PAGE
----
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Armenia's Murky Business Of Media Funding

By Ruzanna Khachatrian

Aram Abrahamian needs an extra 2 million drams (about $3,500) each month to be a happy man. This, according to the editor of "Aravot," would spare one of Armenia's leading newspapers the routine headache of scrambling for funds to pay for its printing and other production costs. That is quite a sum for the paper whose net monthly revenues from sales and advertising do not exceed 5 million drams.

So where does it hope to get the money from? "From political, official and business circles," Abrahamian replies with a smile. "Unfortunately, now things are not so good that I can get the entire sum from one source and live comfortably. I have to beg for the money."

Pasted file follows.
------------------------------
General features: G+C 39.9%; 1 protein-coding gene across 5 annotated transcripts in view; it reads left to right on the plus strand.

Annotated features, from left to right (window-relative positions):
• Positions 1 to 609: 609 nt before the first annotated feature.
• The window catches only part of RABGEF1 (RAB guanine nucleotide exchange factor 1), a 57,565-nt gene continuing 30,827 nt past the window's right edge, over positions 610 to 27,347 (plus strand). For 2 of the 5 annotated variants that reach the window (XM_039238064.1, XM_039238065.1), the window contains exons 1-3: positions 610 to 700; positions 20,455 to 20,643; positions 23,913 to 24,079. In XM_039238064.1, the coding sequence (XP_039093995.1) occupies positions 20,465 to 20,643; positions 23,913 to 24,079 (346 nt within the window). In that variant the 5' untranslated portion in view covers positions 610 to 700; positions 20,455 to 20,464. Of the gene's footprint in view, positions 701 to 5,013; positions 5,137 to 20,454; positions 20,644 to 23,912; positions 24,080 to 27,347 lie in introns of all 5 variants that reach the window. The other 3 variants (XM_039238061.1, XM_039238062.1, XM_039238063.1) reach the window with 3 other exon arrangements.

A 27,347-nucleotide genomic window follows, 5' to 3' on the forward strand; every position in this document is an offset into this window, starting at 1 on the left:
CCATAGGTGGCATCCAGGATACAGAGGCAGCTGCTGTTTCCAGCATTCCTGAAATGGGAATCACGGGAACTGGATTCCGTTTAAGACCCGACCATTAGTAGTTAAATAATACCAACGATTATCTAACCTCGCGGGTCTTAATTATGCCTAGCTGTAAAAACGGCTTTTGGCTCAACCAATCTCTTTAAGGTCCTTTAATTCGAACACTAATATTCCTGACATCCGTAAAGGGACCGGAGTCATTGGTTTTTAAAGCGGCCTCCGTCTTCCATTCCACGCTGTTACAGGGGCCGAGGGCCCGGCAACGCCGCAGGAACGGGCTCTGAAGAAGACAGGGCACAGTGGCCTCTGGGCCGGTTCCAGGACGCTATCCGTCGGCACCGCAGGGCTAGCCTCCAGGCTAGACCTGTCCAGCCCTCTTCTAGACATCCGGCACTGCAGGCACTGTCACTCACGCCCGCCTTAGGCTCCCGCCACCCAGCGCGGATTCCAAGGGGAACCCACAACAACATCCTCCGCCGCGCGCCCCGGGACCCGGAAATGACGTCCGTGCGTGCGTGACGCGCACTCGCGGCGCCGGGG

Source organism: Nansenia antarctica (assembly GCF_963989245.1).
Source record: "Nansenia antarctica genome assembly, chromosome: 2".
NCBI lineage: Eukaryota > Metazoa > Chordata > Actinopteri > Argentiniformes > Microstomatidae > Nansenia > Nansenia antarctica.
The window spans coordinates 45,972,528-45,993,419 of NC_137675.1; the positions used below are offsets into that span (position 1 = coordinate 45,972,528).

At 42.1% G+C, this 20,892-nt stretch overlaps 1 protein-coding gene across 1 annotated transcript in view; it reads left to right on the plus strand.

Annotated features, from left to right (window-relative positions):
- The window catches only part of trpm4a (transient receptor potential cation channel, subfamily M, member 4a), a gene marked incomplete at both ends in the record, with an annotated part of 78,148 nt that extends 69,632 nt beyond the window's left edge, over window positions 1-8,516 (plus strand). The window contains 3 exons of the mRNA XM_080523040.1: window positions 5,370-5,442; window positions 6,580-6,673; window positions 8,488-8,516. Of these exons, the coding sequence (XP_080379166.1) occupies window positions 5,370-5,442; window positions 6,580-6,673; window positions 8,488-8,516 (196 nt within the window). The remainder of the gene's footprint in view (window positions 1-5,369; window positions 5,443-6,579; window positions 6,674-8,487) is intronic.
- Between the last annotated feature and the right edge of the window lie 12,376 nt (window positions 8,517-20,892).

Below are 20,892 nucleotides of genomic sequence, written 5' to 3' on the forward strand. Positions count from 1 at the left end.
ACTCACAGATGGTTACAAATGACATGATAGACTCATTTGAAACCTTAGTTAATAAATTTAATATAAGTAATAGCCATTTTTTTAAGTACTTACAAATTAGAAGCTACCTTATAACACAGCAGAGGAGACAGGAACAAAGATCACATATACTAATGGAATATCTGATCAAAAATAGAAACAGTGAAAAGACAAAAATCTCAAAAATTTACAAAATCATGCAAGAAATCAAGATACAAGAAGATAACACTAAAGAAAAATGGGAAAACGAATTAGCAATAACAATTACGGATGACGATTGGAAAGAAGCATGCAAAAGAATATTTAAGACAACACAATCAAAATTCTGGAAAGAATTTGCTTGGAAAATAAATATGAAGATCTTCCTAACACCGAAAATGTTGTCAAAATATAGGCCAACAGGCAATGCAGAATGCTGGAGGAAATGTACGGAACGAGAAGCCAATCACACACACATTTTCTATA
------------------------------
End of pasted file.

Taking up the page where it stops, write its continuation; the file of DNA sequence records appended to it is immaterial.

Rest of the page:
Abrahamian's woes are typical for the vast majority of Armenian newspapers that are far from being self-sufficient, let alone profitable. Their main preoccupation is how to close budget gaps arising from their poor commercial performance. Recourse to so-called "sponsors," their editors admit, is the most common way of staying afloat. That, as one Western media watchdog put it recently, leaves Armenia's print media "at the mercy of government officials and wealthy sponsors."

No wonder that most publications have little incentive to improve the quality of their reporting which still leaves to be much desired after 12 years of overall press freedom. Nor do they see an urgent need to become truly commercial by attracting more readers and boosting their extremely low circulation.

There is, however, one newspaper that claims to have come out of this quagmire. The "Iravunk" (Right) bi-weekly, which is close to a small opposition party, prints the highest number of copies per issue: 15,000. It tends to present news from the leftist and somewhat nationalist perspectives.